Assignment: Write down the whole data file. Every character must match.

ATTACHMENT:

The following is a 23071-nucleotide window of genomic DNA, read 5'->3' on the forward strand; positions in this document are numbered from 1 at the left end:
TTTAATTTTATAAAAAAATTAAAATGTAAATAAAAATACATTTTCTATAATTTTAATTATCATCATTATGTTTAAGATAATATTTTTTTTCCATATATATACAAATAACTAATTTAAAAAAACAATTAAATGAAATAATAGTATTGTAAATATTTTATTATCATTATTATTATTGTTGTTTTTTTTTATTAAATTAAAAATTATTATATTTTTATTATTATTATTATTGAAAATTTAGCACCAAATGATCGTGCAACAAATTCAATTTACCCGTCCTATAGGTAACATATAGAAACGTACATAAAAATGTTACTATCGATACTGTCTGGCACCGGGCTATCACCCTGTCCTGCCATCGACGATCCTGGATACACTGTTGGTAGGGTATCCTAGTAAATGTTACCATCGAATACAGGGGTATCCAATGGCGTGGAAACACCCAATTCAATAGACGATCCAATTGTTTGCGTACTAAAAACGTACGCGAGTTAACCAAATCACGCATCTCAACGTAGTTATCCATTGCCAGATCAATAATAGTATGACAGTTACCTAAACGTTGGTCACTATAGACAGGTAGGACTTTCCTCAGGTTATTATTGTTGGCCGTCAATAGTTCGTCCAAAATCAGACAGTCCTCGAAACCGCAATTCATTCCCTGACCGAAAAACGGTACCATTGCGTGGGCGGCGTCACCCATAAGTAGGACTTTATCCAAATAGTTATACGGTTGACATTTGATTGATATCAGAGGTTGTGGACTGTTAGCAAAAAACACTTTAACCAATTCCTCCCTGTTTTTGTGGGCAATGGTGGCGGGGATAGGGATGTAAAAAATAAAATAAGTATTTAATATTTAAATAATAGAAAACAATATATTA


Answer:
The following is a 23071-nucleotide window of genomic DNA, read 5'->3' on the forward strand; positions in this document are numbered from 1 at the left end:
TTTAATTTTATAAAAAAATTAAAATGTAAATAAAAATACATTTTCTATAATTTTAATTATCATCATTATGTTTAAGATAATATTTTTTTTCCATATATATACAAATAACTAATTTAAAAAAACAATTAAATGAAATAATAGTATTGTAAATATTTTATTATCATTATTATTATTGTTGTTTTTTTTTATTAAATTAAAAATTATTATATTTTTATTATTATTATTATTGAAAATTTAGCACCAAATGATCGTGCAACAAATTCAATTTACCCGTCCTATAGGTAACATATAGAAACGTACATAAAAATGTTACTATCGATACTGTCTGGCACCGGGCTATCACCCTGTCCTGCCATCGACGATCCTGGATACACTGTTGGTAGGGTATCCTAGTAAATGTTACCATCGAATACAGGGGTATCCAATGGCGTGGAAACACCCAATTCAATAGACGATCCAATTGTTTGCGTACTAAAAACGTACGCGAGTTAACCAAATCACGCATCTCAACGTAGTTATCCATTGCCAGATCAATAATAGTATGACAGTTACCTAAACGTTGGTCACTATAGACAGGTAGGACTTTCCTCAGGTTATTATTGTTGGCCGTCAATAGTTCGTCCAAAATCAGACAGTCCTCGAAACCGCAATTCATTCCCTGACCGAAAAACGGTACCATTGCGTGGGCGGCGTCACCCATAAGTAGGACTTTATCCAAATAGTTATACGGTTGACATTTGATTGATATCAGAGGTTGTGGACTGTTAGCAAAAAACACTTTAACCAATTCCTCCCTGTTTTTGTGGGCAATGGTGGCGGGGATAGGGATGTAAAAAATAAAATAAGTATTTAATATTTAAATAATAGAAAACAATATATTA